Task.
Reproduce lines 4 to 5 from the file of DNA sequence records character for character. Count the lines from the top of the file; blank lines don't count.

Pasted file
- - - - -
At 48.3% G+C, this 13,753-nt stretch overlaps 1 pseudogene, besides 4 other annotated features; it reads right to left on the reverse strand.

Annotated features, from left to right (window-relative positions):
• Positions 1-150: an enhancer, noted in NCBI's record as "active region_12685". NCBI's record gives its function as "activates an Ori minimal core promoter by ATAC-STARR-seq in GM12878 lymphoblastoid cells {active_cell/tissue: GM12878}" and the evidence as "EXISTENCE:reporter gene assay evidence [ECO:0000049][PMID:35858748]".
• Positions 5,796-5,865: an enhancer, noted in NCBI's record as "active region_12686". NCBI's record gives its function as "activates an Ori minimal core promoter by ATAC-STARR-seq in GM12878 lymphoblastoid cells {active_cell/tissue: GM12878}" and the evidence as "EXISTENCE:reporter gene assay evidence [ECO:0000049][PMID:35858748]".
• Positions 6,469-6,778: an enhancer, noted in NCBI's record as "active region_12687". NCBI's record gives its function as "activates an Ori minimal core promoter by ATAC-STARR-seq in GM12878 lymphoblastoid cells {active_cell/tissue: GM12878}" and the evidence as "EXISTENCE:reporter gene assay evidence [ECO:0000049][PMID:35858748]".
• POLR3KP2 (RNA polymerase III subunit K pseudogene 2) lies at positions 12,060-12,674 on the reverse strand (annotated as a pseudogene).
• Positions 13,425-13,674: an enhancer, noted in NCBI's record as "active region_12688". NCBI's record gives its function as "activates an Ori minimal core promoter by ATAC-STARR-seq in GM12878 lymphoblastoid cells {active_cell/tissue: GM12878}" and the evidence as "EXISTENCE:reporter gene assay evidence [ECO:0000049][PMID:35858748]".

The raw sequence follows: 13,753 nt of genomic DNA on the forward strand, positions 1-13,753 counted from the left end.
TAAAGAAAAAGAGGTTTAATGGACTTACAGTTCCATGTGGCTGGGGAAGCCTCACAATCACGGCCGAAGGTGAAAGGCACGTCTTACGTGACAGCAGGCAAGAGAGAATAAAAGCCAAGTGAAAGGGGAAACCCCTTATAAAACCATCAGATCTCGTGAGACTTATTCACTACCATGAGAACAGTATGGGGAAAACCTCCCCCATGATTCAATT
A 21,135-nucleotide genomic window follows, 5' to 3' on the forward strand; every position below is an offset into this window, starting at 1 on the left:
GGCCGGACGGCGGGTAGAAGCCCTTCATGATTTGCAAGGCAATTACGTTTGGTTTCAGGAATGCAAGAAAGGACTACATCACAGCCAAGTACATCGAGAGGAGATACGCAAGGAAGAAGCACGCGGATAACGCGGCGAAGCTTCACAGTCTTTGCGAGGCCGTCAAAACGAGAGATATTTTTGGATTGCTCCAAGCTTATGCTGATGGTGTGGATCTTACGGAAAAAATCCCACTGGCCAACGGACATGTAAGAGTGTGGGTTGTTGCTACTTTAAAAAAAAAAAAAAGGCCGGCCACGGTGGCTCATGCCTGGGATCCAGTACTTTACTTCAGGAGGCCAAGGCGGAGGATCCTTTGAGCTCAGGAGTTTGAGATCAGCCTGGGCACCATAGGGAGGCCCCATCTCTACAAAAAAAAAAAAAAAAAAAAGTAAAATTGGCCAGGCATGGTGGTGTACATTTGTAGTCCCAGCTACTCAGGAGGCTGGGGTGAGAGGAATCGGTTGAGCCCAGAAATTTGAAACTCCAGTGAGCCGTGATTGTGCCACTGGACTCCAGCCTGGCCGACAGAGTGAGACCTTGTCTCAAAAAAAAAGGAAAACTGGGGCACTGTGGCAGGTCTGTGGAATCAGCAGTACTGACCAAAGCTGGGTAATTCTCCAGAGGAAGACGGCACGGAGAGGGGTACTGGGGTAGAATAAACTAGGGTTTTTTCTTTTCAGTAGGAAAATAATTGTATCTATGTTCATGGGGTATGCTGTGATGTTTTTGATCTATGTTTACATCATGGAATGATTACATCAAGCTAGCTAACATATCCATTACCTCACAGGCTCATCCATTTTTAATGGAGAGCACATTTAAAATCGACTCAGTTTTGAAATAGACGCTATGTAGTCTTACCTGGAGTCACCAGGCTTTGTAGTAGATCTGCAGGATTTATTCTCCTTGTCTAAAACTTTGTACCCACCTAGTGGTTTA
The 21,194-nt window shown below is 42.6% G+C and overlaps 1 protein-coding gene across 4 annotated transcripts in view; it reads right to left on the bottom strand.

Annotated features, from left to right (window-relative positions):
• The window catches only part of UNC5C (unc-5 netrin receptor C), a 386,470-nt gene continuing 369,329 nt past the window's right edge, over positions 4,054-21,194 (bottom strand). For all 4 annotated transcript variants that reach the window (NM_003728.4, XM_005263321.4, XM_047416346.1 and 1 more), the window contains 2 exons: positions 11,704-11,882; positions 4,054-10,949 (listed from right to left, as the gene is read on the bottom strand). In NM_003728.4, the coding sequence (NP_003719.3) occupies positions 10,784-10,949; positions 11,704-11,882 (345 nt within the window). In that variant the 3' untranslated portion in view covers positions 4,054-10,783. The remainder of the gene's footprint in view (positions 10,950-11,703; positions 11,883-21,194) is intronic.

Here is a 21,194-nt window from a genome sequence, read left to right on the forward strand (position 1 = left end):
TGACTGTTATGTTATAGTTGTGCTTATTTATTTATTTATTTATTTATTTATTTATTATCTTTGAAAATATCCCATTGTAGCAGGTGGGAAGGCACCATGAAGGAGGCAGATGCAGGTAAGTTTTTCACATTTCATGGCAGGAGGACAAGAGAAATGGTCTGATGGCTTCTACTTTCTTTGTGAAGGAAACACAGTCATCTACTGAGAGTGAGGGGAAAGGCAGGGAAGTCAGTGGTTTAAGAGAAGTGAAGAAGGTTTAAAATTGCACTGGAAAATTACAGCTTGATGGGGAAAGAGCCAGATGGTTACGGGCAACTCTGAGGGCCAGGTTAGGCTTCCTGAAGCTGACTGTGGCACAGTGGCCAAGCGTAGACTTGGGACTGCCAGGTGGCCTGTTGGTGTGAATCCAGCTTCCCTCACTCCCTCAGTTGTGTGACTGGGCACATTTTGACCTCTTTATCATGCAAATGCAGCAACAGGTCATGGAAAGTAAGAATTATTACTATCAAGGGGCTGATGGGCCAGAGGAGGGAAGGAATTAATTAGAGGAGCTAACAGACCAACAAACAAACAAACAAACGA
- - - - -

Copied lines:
• Positions 5,796-5,865: an enhancer, noted in NCBI's record as "active region_12686". NCBI's record gives its function as "activates an Ori minimal core promoter by ATAC-STARR-seq in GM12878 lymphoblastoid cells {active_cell/tissue: GM12878}" and the evidence as "EXISTENCE:reporter gene assay evidence [ECO:0000049][PMID:35858748]".
• Positions 6,469-6,778: an enhancer, noted in NCBI's record as "active region_12687". NCBI's record gives its function as "activates an Ori minimal core promoter by ATAC-STARR-seq in GM12878 lymphoblastoid cells {active_cell/tissue: GM12878}" and the evidence as "EXISTENCE:reporter gene assay evidence [ECO:0000049][PMID:35858748]".